• I totally agree Hugh, and you have always been one of the most prolific commenters across mine and so many other people’s blogs. I’ve started to post less and comment more – I found that a lot of what i was doing was very one-sided, and I’m loving it!

      • That’s great to hear, Suzie. Sharing is such a great way to get our posts noticed. Take, for example, this post. After reading and commenting on it I shared it on Twitter and SU. My tweet has been retweeted five times and, when adding up the number of followers each Tweeter had, shared with over 80,000 other people. Proof, to anybody who doubts Social Media, that sharing does work.

  8. Two years on with my blog, I feel I am only scratching the surface. It’s great to read your tips about increasing the ‘reader base’. I use twitter and facebook to publicise entries and this week have joined your #sundayblogshare on twitter for the first time. Hope that’s okay! Must investigate further and find other people’s blogs to read to see how it should be done! Thank you for your encouragement Suzie!

  9. Like Sharon, I’ve made choices (and had some choices made for me due to lack of time, poor health, etc.) to not join a lot of social media networks but the sound of a tribe does sound lovely and something you’ve managed quite beautifully. πŸ’–

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  11. My blogger community has so many kind of bloggers, I’d rather think that what brings all these peeps together (including myself) is basically our differences… (Hmmm, does that count as ‘tribe’?… πŸ˜•)… Have a great week! πŸ˜€

  12. Like you blogging has made a huge difference to my life and I’ve already met and spoke with some wonderful people that have been very supportive to me, your good self included! Definitely one of the biggest benefits of blogging.

  13. Gosh this hit a nerve! I have never been part of a tribe in real life – I put it down to having a sister 4 years older who was always pushing me away from her and her friends saying I was ‘a nuisance’.

    By the time I was 8 and she was 12, I had come to accept that I was ‘a loner’ – if my big sister (who I adored despite her constant rejection) said no one wanted me around, then it must be true and I saw myself as an unlikeable shit.

    All through my life, if I go beyond anything but be on the fringes, I feel panicky. So it was really weird to find I am the same in the blogging world – I can’t cope with being in groups – I get the same sense of panic I used to get when I was 8 and my 12 year old sister was yelling at me to piss off and die somewhere. Strange life this one – can’t wait to see what the next holds πŸ™‚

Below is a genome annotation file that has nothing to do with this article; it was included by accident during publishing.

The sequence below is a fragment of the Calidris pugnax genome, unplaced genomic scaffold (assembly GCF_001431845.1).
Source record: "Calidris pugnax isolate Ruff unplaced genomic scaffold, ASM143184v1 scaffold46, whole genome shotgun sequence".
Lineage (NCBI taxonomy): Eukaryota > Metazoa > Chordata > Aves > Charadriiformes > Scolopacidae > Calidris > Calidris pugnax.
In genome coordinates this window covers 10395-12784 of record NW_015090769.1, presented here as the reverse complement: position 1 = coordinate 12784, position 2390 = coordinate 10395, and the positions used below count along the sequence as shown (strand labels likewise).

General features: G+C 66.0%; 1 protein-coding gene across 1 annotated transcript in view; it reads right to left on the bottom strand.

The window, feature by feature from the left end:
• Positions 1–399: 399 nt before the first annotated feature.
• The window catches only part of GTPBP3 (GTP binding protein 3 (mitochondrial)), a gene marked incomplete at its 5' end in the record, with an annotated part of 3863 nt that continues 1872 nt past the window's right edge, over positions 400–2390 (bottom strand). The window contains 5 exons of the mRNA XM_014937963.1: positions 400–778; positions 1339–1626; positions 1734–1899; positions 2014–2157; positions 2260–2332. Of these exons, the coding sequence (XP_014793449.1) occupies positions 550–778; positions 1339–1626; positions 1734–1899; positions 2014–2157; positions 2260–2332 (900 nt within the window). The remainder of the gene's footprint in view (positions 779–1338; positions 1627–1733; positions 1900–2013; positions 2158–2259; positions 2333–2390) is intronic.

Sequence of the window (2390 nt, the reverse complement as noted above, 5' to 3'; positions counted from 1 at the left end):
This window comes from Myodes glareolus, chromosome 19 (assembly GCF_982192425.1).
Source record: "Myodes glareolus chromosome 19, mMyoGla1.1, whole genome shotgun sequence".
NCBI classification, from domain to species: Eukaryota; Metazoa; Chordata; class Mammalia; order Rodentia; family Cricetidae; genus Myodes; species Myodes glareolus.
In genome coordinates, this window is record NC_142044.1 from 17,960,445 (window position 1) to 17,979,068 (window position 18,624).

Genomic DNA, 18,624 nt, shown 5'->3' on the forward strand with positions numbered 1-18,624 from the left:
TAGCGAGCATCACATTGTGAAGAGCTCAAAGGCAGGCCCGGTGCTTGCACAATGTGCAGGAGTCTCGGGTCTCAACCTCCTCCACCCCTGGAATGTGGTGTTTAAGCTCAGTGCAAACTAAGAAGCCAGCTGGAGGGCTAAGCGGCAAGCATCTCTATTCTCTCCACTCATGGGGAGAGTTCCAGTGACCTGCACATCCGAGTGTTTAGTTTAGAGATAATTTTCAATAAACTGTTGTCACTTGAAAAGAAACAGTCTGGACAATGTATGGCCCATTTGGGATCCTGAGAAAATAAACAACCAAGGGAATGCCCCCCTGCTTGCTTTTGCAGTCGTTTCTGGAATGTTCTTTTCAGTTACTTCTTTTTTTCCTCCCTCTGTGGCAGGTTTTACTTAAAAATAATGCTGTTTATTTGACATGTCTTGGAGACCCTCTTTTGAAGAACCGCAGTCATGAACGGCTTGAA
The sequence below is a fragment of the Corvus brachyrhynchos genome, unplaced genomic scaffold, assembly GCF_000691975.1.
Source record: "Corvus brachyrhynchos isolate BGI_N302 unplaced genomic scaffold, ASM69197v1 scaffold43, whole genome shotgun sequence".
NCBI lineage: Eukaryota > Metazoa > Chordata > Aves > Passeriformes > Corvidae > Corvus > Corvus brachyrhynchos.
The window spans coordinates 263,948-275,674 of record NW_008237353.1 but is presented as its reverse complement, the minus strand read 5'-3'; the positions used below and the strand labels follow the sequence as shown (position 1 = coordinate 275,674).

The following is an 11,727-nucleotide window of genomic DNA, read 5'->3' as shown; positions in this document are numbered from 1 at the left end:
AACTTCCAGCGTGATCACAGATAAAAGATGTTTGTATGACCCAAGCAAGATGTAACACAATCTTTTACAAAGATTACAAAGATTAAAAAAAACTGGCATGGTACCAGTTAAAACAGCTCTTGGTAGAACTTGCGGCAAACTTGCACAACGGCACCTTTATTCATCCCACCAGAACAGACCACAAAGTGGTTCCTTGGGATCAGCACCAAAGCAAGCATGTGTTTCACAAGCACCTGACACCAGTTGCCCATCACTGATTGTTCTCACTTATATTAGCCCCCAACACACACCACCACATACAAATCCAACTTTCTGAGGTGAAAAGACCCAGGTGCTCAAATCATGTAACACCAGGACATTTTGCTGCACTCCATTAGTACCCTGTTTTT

• What an honest comment and thanks so much for sharing your experience. I was the eldest sister who despised the youngest, but had a reasonable relationship with the middle one. I was awful to her – being six years younger than me meant that we never had anything in common, and I made her repeatedly feel like she wasn’t wanted. In turn, when I went off to university our relationship broke down completely and we didn’t speak for about 10 years. Thankfully, we have started to repair our relationship over the last few years and are in a much better place!

      You’ll always have a tribe here Gilly!

  14. I started building my social media platform a couple of months ago and wish that I had had this advice then. It would have saved me a lot of trial and error.

  15. Since I got involved in the facebook group BUYB, I’ve gained some traffic yes. But the comradery in the group is what I love most. It gives me a lift when I don’t feel deserving or when I’ve had a bad writing week. There’s so much to learn from each other too!

  16. All of your suggestions are gold, Suzie. I have been slowly building my ‘tribe, ‘ and it has required patience but been very rewarding. Commenting on other blogs has been a fantastic way to connect with others, and as you say, it must be sincere, so I usually do it with people I connect with first. You can’t expect everyone to follow your blog without making an effort.

  17. The community you’ve built in the BUYB group is incredible. I do feel that many of the bloggers I’ve gotten to know through their writing and our mutual desire to support each other have become friends. It was through your Facebook group that I discovered true engagement with other bloggers. I am committed to helping them reach their writing and blogging goals and so inspired by the information shared and what I learn. I’m happy to be a member of the community, but someday may want to start my own. I’m glad I have you for a role model!

  18. I hadn’t thought about it in that way, but there really are two groups. I have friends I met six years ago who still blog and some who are social media supporters through groups. The groups are new to me, but I really love them and have met lots of bloggers that way. Already, many of them have crossed the line from supporter to friend. I met you through Austin’s blog!

  19. Great advice, and this new blogger (started in April 2017) needs all the advice she can get! The whole social media aspect has been a head-spinner as of late, but I’ve been having SO much fun. Thank you for another great post.